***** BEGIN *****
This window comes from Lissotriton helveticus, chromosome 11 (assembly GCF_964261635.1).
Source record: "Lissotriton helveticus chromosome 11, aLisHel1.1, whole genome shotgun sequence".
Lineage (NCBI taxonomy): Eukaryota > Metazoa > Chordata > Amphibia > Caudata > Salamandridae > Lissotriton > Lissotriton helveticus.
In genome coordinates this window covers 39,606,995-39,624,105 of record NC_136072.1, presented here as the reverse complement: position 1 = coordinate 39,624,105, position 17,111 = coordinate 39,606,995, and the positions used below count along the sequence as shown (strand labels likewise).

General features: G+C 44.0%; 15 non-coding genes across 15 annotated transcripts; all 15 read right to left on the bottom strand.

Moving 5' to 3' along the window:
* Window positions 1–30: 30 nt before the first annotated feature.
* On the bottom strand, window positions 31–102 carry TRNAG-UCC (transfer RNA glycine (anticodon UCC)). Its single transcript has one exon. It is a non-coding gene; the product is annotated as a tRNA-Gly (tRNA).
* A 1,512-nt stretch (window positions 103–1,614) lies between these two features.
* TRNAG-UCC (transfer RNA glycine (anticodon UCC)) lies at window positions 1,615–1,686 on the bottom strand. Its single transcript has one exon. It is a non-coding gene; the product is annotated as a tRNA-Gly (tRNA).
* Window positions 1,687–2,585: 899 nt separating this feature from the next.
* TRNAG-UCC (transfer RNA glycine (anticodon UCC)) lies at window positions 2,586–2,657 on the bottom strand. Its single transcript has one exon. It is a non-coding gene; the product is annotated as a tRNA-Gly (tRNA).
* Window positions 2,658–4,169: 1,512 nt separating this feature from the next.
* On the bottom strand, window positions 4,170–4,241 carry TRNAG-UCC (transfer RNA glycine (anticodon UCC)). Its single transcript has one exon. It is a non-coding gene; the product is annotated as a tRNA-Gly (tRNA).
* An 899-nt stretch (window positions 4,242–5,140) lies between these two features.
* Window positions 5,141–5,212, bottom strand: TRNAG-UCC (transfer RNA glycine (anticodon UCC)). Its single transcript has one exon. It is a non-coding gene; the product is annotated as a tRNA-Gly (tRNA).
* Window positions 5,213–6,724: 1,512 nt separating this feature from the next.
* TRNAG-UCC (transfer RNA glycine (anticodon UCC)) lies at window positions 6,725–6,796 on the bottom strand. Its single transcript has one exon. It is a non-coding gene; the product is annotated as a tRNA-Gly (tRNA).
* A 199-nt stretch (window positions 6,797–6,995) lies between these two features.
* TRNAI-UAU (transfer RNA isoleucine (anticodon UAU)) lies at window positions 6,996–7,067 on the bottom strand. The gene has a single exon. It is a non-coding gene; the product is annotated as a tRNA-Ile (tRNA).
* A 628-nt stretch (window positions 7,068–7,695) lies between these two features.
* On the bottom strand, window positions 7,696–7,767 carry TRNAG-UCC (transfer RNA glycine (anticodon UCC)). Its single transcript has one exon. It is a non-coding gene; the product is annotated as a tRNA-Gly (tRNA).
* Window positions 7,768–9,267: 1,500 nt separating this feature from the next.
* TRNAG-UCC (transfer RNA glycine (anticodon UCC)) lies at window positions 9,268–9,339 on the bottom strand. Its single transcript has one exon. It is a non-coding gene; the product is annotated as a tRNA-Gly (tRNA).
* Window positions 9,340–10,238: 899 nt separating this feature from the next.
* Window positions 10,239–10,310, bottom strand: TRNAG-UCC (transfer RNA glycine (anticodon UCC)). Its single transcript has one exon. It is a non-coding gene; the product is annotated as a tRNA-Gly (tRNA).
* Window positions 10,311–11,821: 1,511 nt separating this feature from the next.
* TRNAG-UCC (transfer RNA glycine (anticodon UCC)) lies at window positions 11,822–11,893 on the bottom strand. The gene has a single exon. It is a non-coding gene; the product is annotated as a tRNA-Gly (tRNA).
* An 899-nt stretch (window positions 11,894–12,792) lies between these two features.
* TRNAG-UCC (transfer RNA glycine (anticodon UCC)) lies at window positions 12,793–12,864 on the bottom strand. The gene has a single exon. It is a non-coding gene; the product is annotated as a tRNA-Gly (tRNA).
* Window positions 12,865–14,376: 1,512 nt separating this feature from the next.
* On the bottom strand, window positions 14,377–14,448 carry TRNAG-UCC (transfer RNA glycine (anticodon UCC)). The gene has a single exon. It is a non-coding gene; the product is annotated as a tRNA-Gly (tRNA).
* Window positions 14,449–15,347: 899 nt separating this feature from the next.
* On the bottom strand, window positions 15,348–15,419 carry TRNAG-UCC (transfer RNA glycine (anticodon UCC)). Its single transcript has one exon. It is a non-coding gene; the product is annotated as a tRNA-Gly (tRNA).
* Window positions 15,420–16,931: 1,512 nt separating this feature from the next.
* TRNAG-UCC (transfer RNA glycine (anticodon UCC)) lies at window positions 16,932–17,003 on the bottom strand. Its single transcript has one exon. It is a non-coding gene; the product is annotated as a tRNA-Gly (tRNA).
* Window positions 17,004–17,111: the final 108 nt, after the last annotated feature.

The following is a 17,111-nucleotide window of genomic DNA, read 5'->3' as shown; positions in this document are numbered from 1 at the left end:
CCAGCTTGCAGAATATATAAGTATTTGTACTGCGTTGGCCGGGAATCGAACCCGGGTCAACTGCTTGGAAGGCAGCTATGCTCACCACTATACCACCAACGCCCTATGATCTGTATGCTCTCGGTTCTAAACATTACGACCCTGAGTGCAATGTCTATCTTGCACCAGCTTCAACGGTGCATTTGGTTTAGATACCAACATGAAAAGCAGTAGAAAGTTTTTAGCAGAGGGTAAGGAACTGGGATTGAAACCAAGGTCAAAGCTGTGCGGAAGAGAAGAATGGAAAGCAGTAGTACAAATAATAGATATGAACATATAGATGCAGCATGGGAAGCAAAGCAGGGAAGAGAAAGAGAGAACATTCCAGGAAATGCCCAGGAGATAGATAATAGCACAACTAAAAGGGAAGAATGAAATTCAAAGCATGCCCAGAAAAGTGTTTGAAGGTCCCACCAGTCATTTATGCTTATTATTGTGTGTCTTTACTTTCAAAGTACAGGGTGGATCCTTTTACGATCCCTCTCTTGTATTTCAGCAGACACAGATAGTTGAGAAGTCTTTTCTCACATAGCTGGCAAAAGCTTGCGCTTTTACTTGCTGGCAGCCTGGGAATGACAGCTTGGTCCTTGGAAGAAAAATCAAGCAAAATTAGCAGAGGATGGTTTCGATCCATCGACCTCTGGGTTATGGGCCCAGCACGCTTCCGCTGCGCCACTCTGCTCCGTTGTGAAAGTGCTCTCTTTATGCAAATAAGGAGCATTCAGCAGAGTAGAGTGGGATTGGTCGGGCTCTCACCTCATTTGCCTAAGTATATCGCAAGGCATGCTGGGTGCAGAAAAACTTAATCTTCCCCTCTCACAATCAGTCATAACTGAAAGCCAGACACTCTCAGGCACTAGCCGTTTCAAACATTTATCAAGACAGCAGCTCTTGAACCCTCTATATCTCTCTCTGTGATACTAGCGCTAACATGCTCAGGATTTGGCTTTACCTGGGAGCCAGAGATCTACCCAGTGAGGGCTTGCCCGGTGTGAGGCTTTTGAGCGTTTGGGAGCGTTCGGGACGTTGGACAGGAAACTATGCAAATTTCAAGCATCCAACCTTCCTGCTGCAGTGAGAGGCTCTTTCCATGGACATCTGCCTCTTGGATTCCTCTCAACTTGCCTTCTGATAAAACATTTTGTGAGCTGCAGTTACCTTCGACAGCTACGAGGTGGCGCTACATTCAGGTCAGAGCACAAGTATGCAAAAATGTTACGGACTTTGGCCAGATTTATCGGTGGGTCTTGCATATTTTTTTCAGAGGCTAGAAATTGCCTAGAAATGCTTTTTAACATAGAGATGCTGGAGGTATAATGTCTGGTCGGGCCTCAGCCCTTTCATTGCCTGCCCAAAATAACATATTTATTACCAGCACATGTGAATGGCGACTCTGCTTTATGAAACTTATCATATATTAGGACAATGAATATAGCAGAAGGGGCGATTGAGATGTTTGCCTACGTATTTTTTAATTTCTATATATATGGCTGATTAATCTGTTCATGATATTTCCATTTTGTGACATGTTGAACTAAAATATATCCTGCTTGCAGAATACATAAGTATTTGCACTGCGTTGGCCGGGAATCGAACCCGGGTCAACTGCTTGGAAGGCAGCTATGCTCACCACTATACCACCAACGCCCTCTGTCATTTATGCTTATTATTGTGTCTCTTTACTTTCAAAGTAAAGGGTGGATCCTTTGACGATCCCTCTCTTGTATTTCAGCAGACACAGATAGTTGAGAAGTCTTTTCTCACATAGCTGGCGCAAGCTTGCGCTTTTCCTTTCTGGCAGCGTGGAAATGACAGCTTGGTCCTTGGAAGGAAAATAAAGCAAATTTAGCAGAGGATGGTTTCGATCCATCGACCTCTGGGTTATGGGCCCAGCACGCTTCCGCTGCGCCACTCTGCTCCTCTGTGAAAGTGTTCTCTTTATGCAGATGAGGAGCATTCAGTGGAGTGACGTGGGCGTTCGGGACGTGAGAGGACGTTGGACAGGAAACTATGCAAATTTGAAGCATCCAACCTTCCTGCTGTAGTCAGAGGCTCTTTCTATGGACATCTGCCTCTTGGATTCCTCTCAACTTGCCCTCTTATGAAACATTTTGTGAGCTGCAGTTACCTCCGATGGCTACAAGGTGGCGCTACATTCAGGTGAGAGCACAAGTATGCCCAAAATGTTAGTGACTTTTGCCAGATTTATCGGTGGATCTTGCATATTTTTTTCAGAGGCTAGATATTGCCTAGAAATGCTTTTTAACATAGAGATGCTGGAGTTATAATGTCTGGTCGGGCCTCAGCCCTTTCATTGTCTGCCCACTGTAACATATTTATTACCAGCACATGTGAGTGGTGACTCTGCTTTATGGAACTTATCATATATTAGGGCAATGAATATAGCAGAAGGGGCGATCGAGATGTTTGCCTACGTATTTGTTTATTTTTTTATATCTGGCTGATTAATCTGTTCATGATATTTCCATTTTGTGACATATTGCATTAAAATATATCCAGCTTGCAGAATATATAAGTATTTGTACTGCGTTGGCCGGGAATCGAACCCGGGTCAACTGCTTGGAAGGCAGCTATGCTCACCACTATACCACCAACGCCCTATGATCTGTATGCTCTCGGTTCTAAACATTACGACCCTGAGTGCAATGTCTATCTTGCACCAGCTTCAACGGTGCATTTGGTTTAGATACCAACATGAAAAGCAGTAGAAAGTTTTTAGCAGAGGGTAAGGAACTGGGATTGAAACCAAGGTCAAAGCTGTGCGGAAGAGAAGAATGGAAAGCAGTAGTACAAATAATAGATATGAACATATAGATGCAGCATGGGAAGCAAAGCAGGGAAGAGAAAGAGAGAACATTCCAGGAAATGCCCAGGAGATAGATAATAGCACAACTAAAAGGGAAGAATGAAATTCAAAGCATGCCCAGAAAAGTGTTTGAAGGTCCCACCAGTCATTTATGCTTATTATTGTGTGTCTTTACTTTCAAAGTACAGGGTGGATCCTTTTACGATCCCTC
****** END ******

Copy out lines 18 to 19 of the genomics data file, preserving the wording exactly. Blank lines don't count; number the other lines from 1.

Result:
* TRNAG-UCC (transfer RNA glycine (anticodon UCC)) lies at window positions 6,725–6,796 on the bottom strand. Its single transcript has one exon. It is a non-coding gene; the product is annotated as a tRNA-Gly (tRNA).
* A 199-nt stretch (window positions 6,797–6,995) lies between these two features.